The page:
- Resorption pattern was bilaterally symmetrical.
Electric pulp testing indicated that all teeth with resorbed roots except mandibular left first molar were vital. There was no history of trauma. His past medical and family histories were unremarkable. Hematological and biochemical screening was within the normal range. A diagnosis of multiple idiopathic external apical root resorption (MIEARR) was made radiographically. Root canal therapy was done for mandibular left first molar. Patient was kept on follow-up for future outcome of resorbed teeth.
| Discussion|| |
External root resorption of the permanent dentition is a condition which is sometimes diagnosed from routine dental examinations. There are multiple causes mentioned in the literature for root resorption including trauma, periapical inflammation, reimplantation of avulsed teeth, tumors, cysts, and tooth impactions.  Factors contributing multiple external root resorption may include endocrine imbalances such as hypophosphatasia, hyperparathyroidism, and hypothyroidism; although some of these have come under question.  Orthodontic movement is also a causative factor and perhaps accounts for the greatest number of cases.  External root resorption which develops in the absence of a plausible cause is termed idiopathic.
Literature search for MIEARR identified few published case reports describing only numerated case; ,,,, to which we have added one more case, presented in this article. These cases indicate that MIEARR affects a wide age range of patients, from 14 to 39 years. In contrast to multiple idiopathic external cervical root resorption (MIECRR), males appear to be more frequently affected by MIEARR than females, with a male: female ratio of 11:4. In addition, MIEARR appears to have a predilection for premolar and molar regions.
Common features of the MIEARR cases are: 
- Normal clinically appearing teeth and periodontal tissues.
- Root resorption may be associated with vital teeth or endodontically treated teeth.
- No periodontal and periradicular inflammation present.
- Alveolar bone levels may be within normal limits.
- Absence of any local etiological factors.
- Patients are asymptomatic until very late in the pathological process where increased tooth mobility has occurred.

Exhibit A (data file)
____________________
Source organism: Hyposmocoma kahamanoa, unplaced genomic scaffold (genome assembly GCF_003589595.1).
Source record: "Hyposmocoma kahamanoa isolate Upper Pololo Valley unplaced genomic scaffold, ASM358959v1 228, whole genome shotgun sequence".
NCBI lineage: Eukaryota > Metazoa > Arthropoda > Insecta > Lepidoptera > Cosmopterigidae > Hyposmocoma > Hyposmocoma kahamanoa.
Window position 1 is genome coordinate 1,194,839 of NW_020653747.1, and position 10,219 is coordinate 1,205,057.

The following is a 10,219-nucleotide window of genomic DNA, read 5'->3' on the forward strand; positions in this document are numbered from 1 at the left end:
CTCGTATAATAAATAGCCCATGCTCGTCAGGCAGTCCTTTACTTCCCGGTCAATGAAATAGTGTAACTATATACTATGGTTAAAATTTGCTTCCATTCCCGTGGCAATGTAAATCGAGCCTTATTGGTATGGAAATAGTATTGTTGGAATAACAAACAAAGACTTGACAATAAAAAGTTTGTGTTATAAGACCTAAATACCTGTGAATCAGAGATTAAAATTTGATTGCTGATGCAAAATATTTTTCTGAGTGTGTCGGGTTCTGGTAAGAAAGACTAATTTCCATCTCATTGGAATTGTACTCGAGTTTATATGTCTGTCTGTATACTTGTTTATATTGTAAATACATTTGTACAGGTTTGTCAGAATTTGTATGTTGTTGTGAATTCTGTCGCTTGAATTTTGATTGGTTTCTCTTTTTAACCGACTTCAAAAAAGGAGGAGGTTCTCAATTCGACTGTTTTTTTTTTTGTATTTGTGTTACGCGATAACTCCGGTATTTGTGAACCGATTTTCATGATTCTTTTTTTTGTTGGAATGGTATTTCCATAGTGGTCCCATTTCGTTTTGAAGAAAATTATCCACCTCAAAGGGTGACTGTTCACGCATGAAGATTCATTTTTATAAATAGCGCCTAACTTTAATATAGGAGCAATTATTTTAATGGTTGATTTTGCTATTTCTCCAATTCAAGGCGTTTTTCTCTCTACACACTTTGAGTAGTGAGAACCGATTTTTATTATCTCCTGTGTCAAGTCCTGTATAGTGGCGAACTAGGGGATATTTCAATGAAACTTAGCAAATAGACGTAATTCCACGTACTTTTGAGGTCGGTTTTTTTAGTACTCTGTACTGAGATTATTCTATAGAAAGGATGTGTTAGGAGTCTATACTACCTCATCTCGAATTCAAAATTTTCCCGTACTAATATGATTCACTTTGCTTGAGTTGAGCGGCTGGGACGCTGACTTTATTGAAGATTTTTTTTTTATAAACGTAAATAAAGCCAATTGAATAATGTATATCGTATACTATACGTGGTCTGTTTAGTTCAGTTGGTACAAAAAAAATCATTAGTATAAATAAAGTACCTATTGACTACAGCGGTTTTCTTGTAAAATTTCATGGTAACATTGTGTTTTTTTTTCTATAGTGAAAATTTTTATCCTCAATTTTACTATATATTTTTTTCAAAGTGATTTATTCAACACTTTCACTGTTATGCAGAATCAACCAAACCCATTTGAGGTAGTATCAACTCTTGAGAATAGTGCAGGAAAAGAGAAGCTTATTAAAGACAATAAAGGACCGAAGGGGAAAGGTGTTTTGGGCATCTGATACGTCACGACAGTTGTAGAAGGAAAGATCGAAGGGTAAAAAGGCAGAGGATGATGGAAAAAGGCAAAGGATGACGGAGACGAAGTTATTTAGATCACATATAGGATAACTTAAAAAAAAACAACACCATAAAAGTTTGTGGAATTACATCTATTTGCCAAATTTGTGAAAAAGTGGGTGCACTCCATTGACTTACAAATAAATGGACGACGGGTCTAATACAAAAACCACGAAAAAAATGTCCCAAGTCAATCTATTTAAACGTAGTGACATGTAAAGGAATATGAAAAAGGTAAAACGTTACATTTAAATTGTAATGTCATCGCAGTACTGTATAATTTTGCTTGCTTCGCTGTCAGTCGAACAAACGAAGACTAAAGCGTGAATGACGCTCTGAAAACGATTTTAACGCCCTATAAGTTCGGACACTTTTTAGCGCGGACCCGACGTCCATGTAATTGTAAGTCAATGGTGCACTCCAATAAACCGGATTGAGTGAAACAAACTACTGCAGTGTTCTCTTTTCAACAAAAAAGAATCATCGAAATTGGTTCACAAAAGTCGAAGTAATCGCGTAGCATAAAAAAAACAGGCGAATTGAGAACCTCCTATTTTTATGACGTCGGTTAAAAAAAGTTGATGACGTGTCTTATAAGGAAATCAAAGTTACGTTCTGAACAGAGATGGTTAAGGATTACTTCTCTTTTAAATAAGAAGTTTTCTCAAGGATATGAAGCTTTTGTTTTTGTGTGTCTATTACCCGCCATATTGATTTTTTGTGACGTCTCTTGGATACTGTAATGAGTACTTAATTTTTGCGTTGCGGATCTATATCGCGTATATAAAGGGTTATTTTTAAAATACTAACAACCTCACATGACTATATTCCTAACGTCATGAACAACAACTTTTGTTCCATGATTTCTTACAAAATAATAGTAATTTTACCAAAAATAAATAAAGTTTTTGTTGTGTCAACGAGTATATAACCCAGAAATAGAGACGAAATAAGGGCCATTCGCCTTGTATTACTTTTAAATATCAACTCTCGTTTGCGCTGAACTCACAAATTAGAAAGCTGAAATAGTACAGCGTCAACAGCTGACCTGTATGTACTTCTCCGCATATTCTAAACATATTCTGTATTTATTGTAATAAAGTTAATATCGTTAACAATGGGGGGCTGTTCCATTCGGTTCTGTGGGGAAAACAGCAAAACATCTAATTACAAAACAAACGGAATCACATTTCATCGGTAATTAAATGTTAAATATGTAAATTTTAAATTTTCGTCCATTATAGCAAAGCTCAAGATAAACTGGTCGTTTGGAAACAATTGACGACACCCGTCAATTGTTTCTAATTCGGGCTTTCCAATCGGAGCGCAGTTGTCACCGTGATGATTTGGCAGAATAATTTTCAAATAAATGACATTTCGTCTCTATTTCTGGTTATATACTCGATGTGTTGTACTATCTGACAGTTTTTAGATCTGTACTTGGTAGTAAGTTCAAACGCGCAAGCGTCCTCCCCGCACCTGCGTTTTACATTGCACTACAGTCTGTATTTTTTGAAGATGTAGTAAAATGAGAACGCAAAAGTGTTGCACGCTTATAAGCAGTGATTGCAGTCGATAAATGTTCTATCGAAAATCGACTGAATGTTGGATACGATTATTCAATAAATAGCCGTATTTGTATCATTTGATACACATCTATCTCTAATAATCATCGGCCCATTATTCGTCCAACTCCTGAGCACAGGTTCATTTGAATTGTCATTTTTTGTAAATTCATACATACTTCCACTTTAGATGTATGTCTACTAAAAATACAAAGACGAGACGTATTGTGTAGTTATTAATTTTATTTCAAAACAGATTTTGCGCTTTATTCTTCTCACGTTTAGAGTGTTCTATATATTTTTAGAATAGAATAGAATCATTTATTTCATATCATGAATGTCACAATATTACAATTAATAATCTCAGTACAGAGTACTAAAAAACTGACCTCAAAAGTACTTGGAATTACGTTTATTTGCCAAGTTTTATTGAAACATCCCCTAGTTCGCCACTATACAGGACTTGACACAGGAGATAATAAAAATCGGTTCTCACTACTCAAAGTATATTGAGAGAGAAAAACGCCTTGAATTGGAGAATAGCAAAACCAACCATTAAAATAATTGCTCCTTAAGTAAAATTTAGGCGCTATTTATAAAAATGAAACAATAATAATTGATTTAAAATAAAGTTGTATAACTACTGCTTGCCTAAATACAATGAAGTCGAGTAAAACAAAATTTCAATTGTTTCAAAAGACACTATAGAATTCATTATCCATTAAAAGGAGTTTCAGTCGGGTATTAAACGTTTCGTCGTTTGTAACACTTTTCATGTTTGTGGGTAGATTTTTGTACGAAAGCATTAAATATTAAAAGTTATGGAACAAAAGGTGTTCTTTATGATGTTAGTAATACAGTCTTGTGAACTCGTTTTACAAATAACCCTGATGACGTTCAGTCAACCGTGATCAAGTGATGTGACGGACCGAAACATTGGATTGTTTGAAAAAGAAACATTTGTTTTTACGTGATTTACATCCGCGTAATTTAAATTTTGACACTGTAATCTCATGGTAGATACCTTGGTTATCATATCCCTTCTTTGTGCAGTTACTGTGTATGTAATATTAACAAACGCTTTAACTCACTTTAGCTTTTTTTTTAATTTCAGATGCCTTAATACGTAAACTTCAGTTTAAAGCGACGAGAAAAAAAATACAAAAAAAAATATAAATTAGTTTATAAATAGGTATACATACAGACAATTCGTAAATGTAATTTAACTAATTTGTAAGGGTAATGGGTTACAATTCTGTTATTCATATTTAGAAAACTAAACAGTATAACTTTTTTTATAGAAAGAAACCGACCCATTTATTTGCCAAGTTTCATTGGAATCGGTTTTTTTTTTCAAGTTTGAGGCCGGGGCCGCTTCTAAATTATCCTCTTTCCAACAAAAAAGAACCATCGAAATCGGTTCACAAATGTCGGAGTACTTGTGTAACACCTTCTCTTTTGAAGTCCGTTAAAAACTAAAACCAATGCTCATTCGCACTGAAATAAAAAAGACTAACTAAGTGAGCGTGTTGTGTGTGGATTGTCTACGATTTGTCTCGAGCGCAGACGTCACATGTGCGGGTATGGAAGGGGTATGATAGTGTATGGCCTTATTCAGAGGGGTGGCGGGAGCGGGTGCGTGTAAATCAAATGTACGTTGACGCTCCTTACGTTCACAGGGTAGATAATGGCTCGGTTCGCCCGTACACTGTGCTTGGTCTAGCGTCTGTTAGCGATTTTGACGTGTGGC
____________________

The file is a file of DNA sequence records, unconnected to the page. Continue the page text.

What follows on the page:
- Generally found as an incidental finding on radiographs.
- Bilaterally symmetrical pattern of root resorption.
Histological examination of any soft tissue or bone removed reveals chronic nonspecific inflammation and other laboratory test results indicate no significant abnormalities. 
In an attempt to explain the etiology, Stafne and Slocumb  in a study of root resorption cases failed to find any definite associations with systemic disease. In contrast, Gunraj  has suggested that changes in the host cellular immune system may be implicated. Activation of interlukin (IL)-IB plays an important role in resorption of tooth and the bone. Al-Qawasmi et al.,  suggested that polymorphisms in IL-1 gene are involved in root resorption pathogenesis. Urban et al.,  demonstrated that IL-1 gene polymorphism presents a significantly higher risk for development of pathological root resorptions. Linares et al.,  also suggested that variations in not only the IL-IB gene, but also the IL-1 receptor antagonist gene (rs419598) are determinants of a predisposition to external apical root resorption.
Pinska and Jarzynka  first suggested genetic susceptibility in their report of a family with generalized root resorption. Newman  then followed this study and a tentative genetic association was found. Six families displayed an autosomal dominant inheritance pattern, three families an autosomal recessive pattern, while three individuals displayed a spontaneous phenotype. Newman failed to find a distinct mode of inheritance, stating that autosomal dominant, autosomal recessive, and polygenic modes of inheritance were all possible in external root resorption. The most compelling evidence for a genetic association with MIEARR came from Saravia and Meyer.  The authors described 14-year-old monozygotic twins, presented with identical clinical and radiographic patterns of MIEARR. In the present case, patient recalled no history of early tooth loss in parents, grandparents, or siblings.